For years, interior surface designers have drawn inspiration from their environments in order to create delightful and innovative engineered surfacing materials specified in architectural spaces. From familiar and traditional to futuristic and contemporary, design inspiration can be found all around structures, elements, and styles that surround us every day.

How to Judge a Building: Does it Make you Feel More, Or Less Alive?

This extract was originally published on Common Edge as "The Legacy of Christopher Alexander: Criteria for an Intelligent Architecture."

In his monumental four-volume book, The Nature of Order, Christopher Alexander talks about an intelligent architecture, responsive to human needs and sensibilities through adaptation to existing buildings and nature. This is a new way of viewing the world—a way of connecting to it, and to ourselves—yet it is very much the same as the most ancient ways of connecting.

Vincent Callebaut Architectures Wins Public Vote for Millennial Vertical Forest Competition

For the "Imagine Angers" international design competition, Vincent Callebaut Architectures worked in collaboration with Bouygues Immobilier group to submit a proposal for the French city at the intersection of social and technological innovation, with a focus on ecology and hospitality. Named Arboricole, meaning “tree” and “cultivation,” this live-work-play environment gives back as much to the environment as it does its users. Although WY-TO prevailed in the competition, the Callebaut scheme succeeded in winning the public vote.

Courtesy of Vincent Callebaut ArchitecturesCourtesy of Vincent Callebaut ArchitecturesCourtesy of Vincent Callebaut ArchitecturesCourtesy of Vincent Callebaut Architectures+ 26

Baubotanik: The Botanically Inspired Design System that Creates Living Buildings

Timber buildings are regularly praised for their sustainability, as carbon dioxide removed from the atmosphere by the trees remains locked in the structure of the building. But what if you could go one better, to design buildings that not only lock in carbon, but actively absorb carbon dioxide to strengthen their structure? In this article, originally published by the International Federation of Landscape Architects as "Baubotanik: Botanically Inspired Biodesign," Ansel Oommen explores the theory and techniques of Baubotanik, a system of building with live trees that attempts to do just that.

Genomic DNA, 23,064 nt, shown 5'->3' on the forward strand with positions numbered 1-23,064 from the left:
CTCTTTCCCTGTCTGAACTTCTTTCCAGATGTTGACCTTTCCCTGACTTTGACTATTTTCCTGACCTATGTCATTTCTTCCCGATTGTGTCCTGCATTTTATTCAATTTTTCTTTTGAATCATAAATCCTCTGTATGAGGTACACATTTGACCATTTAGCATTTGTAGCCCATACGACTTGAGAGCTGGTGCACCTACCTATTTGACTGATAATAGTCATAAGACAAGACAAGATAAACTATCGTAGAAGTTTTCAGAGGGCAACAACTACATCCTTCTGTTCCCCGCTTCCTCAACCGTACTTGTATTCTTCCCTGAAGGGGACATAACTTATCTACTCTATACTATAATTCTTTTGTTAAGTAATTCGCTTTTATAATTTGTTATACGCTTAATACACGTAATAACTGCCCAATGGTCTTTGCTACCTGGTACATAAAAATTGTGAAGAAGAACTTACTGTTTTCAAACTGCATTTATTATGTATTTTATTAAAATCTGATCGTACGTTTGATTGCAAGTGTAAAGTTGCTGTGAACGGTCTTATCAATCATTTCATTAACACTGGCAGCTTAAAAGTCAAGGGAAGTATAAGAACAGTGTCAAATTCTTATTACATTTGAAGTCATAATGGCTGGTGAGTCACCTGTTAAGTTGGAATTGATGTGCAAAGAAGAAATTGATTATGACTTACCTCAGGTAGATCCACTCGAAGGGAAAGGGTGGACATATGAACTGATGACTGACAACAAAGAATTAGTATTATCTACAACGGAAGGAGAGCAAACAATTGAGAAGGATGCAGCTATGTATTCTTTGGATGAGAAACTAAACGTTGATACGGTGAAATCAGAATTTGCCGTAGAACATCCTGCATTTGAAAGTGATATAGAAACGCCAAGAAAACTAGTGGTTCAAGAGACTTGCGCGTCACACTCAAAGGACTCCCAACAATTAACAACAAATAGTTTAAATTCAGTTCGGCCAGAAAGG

Trees are the tall, quiet guardians of our human narrative. They spend their entire lives breathing for the planet, supporting vast ecosystems, all while providing key services in the form of food, shelter, and medicine. Their resilient boughs lift both the sky and our spirits. Their moss-aged grandeur stands testament to the shifting times, so much so, that to imagine a world without trees is to imagine a world without life.

To move forward then, mankind must not only coexist with nature, but also be its active benefactor. In Germany, this alliance is found through Baubotanik, or Living Plant Constructions. Coined by architect, Dr. Ferdinand Ludwig, the practice was inspired by the ancient art of tree shaping.

Willow tower after completion. Image © Ferdinand LudwigConnection detail 2012. Image © Ferdinand LudwigTest field with inosculations. Image © foto chira moroPlane cube: view from south-west directly after completion. Image © Ludwig.Schönle+ 8